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LinuxFreakus
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The only thing that is really going to fix this country is a better electorate. Sure, if the democrats take over, things will probably move in the right direction again for a while, but eventually I'm sure we'll be back to more of the same.

We need an electorate that understands the issues enough to force the government to create more helpful/effective policies and laws instead of just pandering to special interest groups, big campaign donors, and manipulative advisors.

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LinuxFreakus
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If a bunch of republicans get voted out, that will be a nice first step, but once its done people will totally forget all this mess and let the government go right back to it's old familiar ways.
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kenmeer livermaile
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I agree, LF, except for the word 'totally'. I know has become more a modifier meaning roughly the same as 'very much' but still, I don' think we'll ALL forget. There will be *some* adjustment. Not as much as we'd like, I'm sure, but beytter than nothing.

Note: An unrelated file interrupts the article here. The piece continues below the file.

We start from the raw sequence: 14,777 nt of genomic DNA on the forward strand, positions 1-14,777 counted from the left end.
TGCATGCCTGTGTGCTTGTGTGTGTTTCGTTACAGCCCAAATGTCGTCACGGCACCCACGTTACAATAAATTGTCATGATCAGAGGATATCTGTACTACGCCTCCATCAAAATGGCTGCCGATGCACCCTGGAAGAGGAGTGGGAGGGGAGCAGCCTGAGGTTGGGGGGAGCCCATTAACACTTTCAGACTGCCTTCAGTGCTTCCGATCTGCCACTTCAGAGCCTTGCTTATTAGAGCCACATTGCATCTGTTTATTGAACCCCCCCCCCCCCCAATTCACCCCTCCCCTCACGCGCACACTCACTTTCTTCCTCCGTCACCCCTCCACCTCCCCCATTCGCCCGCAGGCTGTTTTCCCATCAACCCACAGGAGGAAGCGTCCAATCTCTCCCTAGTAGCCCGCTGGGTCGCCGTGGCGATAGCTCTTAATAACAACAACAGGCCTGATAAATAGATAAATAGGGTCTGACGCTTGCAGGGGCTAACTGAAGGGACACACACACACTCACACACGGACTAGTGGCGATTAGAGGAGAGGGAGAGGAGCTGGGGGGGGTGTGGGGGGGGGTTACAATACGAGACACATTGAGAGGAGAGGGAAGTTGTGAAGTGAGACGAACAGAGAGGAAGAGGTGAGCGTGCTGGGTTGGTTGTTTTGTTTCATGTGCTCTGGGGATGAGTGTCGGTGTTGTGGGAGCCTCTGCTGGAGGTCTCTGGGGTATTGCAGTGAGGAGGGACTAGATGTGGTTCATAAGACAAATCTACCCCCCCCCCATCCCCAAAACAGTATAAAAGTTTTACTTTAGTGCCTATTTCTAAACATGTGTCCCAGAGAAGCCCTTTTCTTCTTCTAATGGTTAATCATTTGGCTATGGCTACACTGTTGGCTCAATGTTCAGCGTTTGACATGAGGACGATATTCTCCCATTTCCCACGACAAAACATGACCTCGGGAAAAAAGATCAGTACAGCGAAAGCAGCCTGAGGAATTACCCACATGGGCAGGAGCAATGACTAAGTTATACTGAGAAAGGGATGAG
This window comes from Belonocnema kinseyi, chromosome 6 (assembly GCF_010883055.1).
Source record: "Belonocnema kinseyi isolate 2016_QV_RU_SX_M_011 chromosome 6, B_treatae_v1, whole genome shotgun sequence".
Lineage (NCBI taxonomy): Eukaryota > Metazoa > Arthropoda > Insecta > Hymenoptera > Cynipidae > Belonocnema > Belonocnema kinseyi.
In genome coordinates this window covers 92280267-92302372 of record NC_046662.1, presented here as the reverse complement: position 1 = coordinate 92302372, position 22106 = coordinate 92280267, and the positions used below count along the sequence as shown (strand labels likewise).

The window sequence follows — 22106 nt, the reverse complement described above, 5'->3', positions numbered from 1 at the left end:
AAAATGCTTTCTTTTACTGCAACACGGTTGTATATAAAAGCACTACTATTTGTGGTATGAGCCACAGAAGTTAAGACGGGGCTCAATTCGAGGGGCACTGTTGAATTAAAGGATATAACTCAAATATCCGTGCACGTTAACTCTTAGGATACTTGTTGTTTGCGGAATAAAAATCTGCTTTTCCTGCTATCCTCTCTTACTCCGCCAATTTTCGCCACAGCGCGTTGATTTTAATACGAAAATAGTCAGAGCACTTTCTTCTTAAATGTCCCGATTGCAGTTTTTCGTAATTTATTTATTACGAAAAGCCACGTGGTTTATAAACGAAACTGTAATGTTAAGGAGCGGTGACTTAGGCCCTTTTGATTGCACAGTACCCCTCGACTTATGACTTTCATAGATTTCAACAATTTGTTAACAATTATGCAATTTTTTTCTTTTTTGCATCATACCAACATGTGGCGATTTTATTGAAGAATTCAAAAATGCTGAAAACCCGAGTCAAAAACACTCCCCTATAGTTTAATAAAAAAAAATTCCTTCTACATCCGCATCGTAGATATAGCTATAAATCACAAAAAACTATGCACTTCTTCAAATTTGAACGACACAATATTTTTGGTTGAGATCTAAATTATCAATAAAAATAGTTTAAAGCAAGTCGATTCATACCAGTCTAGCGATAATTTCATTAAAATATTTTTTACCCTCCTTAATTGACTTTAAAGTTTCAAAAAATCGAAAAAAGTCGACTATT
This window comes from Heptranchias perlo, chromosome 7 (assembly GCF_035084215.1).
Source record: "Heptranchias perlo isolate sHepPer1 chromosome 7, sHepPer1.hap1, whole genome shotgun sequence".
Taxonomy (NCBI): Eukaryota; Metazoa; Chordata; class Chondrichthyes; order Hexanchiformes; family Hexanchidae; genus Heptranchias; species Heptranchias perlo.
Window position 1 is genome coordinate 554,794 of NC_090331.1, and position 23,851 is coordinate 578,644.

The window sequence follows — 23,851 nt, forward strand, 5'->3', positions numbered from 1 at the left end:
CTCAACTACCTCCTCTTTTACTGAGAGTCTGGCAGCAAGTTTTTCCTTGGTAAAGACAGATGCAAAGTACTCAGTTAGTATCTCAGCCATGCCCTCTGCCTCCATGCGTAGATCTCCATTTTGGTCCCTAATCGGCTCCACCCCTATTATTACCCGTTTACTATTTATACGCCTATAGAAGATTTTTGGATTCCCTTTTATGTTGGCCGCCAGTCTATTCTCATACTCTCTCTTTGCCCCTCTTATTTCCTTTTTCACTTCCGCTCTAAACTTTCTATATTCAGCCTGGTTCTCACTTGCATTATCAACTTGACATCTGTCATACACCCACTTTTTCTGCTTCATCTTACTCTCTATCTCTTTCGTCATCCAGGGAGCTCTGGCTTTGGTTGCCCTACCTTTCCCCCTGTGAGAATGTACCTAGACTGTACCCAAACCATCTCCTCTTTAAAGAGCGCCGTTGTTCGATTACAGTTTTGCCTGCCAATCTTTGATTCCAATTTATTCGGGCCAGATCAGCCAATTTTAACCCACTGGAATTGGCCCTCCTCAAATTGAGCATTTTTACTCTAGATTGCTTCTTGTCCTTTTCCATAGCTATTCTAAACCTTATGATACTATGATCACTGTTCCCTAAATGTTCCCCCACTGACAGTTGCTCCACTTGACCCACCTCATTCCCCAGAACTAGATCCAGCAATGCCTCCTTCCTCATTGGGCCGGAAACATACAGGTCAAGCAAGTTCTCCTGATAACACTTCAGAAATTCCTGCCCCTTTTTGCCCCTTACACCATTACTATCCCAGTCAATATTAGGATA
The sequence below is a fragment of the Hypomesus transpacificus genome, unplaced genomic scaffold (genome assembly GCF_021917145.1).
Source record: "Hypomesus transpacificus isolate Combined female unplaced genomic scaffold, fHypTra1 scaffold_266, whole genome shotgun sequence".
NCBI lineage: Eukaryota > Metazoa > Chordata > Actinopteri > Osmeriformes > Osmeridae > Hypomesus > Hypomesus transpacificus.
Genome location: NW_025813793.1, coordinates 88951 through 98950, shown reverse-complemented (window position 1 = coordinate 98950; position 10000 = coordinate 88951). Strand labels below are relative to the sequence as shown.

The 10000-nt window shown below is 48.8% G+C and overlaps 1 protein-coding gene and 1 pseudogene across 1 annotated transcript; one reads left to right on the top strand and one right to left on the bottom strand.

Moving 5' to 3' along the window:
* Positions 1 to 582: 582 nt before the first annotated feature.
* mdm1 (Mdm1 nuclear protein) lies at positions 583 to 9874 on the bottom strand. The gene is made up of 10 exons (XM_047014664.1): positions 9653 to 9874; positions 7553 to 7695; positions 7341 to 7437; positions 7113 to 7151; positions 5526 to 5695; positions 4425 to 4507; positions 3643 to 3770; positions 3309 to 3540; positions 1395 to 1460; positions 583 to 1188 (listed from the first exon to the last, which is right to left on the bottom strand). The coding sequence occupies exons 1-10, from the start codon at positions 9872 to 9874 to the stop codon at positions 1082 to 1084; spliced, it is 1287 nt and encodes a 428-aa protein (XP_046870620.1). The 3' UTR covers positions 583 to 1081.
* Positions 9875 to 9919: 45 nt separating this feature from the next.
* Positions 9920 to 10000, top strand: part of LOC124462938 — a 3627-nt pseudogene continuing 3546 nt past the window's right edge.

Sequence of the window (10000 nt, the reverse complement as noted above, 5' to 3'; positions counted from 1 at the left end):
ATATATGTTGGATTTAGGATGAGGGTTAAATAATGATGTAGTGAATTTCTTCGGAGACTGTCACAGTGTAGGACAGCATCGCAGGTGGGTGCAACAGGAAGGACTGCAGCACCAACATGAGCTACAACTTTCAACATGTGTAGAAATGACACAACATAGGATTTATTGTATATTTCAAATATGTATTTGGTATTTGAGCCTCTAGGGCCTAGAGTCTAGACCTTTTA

"I'd be more convinced if the poll came from Ohio--or South Dakota. We already know the coastal dwellers don't have deep love for Babar--I'll be convinced once I hear hee-haws in the heartland."

It's not the geo-demographic range that impressed me here. RI is, after all, the smallest stae by far. It's the uniqueness of a favored and independnet Republican native son being ousted even by his own, even as they acknowledge him as a legislative treasure, simply because he is part of what they perceive as a damaging Republican monopoly.

"Pissed me off because... lets see, by my count stem cell research is about 20th down on my list of what's important in this upcoming election, yet here it is a major story, major headline."

Works like this, I think: CNN is NOT rooting for Bush, eh? There's one helluva hot election cycle almost in full flame. The main issue is the Iraq war and it hammers the Republicans just fine on its lonesome without Dem/lib help: it just bleeds and oozes fine by itself like a brand-new oil well with a high-pressure reservoir. So rather than harp on what is already established and therefor e sound like whiny Dems with no vision but that os bashing Bush, take the many *other* issues that also discount Republican support and hammer them.

Prom, when I polled Ohio, the Babar nays out-weighed the Babar yeas, although not enormously.

Haven't polled the South yet. Company I work for has an office in Florida, so I reckon they handle all the heavily-dipthonged survey work.

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kenmeer livermaile